- Divide your work into manageable chunks with clean stopping points. Rather than try to tackle large projects all at once, break the work into small pieces you can knock off with relative ease. Focus on a single chunk until you bring it to completion. Take a break and congratulate yourself before moving on to the next piece.
- Separate tasks by context. Group work by context to avoid jumping around between working spheres. A working sphere might consist of all tasks related to a given deliverable, it might be administrative tasks, or it could be managerial duties.
- Maintain a "slush fund" of short tasks you can knock off just before or just after a break. Note all the little bits of work that need doing, but aren't related to any of the big items. Don't make the mistake of working on these short tasks while you're supposed to be doing the big ones. Tackle the items from the "slush fund" only just before or just after a break. You'll feel better for having finished the little things, which will improve your attitude when you work on activities that require greater concentration.
- Make clean breaks. Breaks enhance job satisfaction by giving you necessary "play time" and by alleviating fatigue and stress. They also provide opportunities for ideas to swim around in your unconscious, bubbling up when least expected. Incubating ideas in this way is especially important when your work requires creativity, as software engineering does.
Put your "top five" list in your pocket; pull it out and look at it from time to time. In the fog of a modern workday, it's easy to forget why you got out of bed in the morning. This list will remind you.
Don't worry about completing all the items on your list. You usually won't. Some things take longer than you thought they would. Other things get squeezed out by unexpected events. Still other activities are ongoing in nature and impossible to complete in one day. The sole purpose of the "top five" list is to remind you of what you consider important.
Once you develop the habit of working on one small bit at a time, try to improve your methods for breaking up big projects into small pieces. The better you get at identifying the components, the better you'll be at finishing big projects. "Divide and conquer" has always been a good strategy for taking on any large and scary challenge.
Avoid springing back and forth between contexts. Instead, try to make significant progress in one sphere before moving on to a different sphere. You might also take a break before switching working spheres.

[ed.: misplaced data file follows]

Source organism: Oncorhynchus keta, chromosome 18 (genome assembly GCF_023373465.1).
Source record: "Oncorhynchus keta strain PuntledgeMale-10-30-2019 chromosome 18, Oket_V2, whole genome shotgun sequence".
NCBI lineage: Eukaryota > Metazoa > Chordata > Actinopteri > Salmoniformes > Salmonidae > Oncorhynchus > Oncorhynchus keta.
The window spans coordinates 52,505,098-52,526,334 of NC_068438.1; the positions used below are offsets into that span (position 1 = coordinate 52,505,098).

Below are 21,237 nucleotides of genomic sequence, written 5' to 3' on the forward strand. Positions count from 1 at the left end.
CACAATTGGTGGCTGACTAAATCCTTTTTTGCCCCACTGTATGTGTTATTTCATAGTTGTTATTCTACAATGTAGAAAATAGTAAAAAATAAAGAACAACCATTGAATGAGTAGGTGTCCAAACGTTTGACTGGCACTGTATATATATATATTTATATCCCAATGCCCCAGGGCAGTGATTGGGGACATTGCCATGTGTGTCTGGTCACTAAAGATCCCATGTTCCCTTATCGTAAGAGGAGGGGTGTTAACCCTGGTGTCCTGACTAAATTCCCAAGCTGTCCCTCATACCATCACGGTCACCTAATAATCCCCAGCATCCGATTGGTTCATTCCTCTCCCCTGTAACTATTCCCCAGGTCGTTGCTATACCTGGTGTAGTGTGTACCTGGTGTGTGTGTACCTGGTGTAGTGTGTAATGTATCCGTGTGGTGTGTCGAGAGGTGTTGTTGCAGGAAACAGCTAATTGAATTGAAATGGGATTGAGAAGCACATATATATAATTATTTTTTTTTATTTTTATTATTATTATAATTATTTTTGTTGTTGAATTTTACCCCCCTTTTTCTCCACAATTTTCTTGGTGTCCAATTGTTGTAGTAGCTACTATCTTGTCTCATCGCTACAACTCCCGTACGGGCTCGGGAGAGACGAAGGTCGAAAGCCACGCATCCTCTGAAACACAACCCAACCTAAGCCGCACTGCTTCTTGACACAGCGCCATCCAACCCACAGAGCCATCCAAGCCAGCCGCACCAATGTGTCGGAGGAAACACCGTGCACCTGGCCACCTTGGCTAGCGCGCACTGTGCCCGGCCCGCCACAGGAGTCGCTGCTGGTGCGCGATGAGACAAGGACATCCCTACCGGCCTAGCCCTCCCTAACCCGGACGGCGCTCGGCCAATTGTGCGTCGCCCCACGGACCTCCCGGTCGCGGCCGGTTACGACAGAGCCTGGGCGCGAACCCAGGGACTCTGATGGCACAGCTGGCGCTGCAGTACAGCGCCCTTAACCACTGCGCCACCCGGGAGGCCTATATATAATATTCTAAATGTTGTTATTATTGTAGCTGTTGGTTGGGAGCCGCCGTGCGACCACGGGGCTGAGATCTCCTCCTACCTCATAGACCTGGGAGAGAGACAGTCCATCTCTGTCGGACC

Get up every hour and walk around for five minutes. Take one longer break in the morning and one in the afternoon. Break for lunch and avoid eating at your desk. Set aside time to chat with colleagues about topics not related to work, but be careful not to bother other people or let the chat sessions spin out of control. After all, you don't want to be the one who wears the scarlet letter "D" at the office (where "D" is for Distracter)—a label to be avoided at all costs.
Consider these five tips to be a mixed bag of tricks that you don't have to use in combination. Pick the ones that are most appropriate to your projects or work style. I hope you'll find that they help you to focus your effort.
Now if you'll excuse me, I'm going to get back to what I was supposed to be doing.
 Sophie Leroy, "Why is it so hard to do my work? The challenge of attention residue when switching between work tasks", Organizational Behavior and Human Decision Processes vol. 109, issue 2 (July, 2009), pp. 168–181.
 Víctor M. González and Gloria Mark, "Constant, Constant, Multi-tasking Craziness: Managing Multiple Working Spheres," Proceedings of the SIGCHI Conference on Human Factors in Computing Systems (April, 2004), pp. 113–120.
 Gloria Mark, Víctor M. González, and Justin Harris, "No Task Left Behind? Examining the Nature of Fragmented Work," Proceedings of the SIGCHI Conference on Human Factors in Computing Systems (2005), pp. 321–330.
 Robert Benchley, "How to Get Things Done: One Week in the Life of a Writing Man" Chicago Tribune (February 2, 1930), p. 6.